After starting JTAL, which was never a job, Courtney moved through several political organizing jobs before settling into her current niche work – digital communications. She worked for several firms from 2008 to 2015, where she serviced a variety of clients – some of whom were progressive and mission-driven, while others were corporate and less soul-satisfying. After deciding she wanted to pick and choose her clients that fit her values, Courtney decided to launch her firm in 2016 doing digital storytelling, marketing, and communications.
She explained: “We seem to be working for a lot of underdogs. We work for transgender candidates, we worked with an immigrant who was running for Congress, and was working with Christine Hallquist, who could have been the first transgender governor. We worked for Katie Wilson, a single mom because we really like telling these stories. They need a little extra from us. We’ll go in there doing email programs and end up as a general consultant. To be of help, we do a little bit of everything fun. It’s a handful, but it’s been a lot of fun. We’re getting to know a lot of different parts of campaigns that I hadn’t done in a while, which has been nice. My field goals are coming back.”
What advice do you wish you received that you might be able to offer to others: That making mistakes is just part of the process. Even the best plans may not work. Know that you will be surprised by what you don’t know – and with what you do. Firing people feels terrible, but sometimes it’s necessary.
Any recommended tools or tricks that you’ve learned that might be useful for other small businesses in this space?
Get a good lawyer! I love Justworks for payroll and HR services. Tricks? Let’s see, be generous with other small businesses.
Who are some of the people that have inspired you along the way?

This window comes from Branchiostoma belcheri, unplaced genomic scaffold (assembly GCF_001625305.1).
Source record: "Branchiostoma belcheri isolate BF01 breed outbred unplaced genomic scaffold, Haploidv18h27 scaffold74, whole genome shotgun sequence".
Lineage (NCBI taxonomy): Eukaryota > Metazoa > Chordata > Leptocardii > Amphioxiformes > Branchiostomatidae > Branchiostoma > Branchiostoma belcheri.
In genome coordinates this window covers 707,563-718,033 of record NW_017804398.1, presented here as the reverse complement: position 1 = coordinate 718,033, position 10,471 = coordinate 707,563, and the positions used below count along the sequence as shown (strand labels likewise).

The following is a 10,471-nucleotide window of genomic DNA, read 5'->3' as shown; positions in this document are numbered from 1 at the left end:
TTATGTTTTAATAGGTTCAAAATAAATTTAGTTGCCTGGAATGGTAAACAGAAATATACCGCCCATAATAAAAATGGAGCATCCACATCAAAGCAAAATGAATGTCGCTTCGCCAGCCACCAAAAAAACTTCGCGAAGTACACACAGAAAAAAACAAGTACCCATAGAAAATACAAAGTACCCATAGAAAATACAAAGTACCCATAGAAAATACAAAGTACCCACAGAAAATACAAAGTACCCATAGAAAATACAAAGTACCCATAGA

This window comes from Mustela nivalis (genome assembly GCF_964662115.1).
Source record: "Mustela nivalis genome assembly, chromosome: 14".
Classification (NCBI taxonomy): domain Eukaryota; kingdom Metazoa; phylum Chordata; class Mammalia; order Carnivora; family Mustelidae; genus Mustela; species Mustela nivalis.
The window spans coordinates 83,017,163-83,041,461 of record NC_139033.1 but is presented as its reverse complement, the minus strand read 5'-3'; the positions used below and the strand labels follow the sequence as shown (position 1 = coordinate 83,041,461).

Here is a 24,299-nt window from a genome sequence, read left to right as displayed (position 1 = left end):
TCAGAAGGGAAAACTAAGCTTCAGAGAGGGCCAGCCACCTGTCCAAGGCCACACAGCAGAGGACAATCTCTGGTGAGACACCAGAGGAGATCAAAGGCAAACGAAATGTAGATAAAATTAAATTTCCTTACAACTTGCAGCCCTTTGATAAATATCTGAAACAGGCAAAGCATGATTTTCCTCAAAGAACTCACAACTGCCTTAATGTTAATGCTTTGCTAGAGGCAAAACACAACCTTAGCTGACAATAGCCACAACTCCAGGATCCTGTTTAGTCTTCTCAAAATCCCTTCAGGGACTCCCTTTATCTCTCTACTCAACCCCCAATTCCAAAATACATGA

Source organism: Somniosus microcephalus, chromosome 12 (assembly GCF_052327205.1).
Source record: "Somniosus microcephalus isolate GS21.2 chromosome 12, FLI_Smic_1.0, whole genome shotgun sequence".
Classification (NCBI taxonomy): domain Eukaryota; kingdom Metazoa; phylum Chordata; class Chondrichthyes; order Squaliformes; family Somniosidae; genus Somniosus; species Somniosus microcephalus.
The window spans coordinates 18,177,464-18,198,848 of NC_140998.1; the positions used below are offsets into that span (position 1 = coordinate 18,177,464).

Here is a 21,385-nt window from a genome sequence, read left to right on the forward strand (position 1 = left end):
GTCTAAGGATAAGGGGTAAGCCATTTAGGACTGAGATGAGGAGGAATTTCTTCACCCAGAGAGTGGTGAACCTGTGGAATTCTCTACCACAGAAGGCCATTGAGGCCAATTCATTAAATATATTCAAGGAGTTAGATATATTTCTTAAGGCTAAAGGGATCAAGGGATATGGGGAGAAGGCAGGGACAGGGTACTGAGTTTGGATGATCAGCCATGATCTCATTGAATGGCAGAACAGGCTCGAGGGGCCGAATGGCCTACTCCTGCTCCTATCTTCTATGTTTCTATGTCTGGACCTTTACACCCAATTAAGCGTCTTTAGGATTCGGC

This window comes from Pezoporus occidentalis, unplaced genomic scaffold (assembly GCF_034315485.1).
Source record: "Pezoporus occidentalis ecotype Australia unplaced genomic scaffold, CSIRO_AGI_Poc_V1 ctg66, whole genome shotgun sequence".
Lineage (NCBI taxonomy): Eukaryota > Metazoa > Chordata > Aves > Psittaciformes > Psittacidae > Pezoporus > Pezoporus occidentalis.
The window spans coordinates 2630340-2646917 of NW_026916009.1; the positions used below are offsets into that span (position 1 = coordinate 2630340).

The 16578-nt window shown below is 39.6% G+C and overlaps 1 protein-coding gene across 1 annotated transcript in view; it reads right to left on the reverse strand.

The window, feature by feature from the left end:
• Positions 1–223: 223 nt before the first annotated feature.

Definitely Jessica Teal and Christy Setzer. They have both built fantastic businesses. Erica Swerdlow is a woman I worked with at my previous firm, and she is an incredible salesperson and has a leadership style that is kind while still impactful. Candidates always inspire me – I could never do what they do. I run to the podcast How I Built This, which I find inspiring.
Anything in particular that you want potential clients to know about you?
We take pride in becoming part of our clients’ teams, and we keep in close touch with all of our past clients. I’m also really proud of the content we create. We capture the voice of our clients, instead of using scare tactics. I think this is really important from a relationship-building perspective with voters or supporters. But I think the biggest thing that separates our firm is that because we are small, we are nimble, which allows us to escape from formulaic approaches to our work – we can take smart risks.
On top of her impressive work, Courtney is married to Luke Peterson – another progressive professional, mom to two young children, and a sweet dog. In her “spare” time, she loves to read, run, and is a knitting enthusiast. It was great fun catching up with Courtney – especially showing her how big Jobs That Are Left is and how dynamic it still is today. If you benefited from JTAL, send Courtney a thank you note via GAIN POWER or one of her contacts below.
Founder of Asana Creative Strategy
Courtney on Twitter; https://twitter.com/cksieloff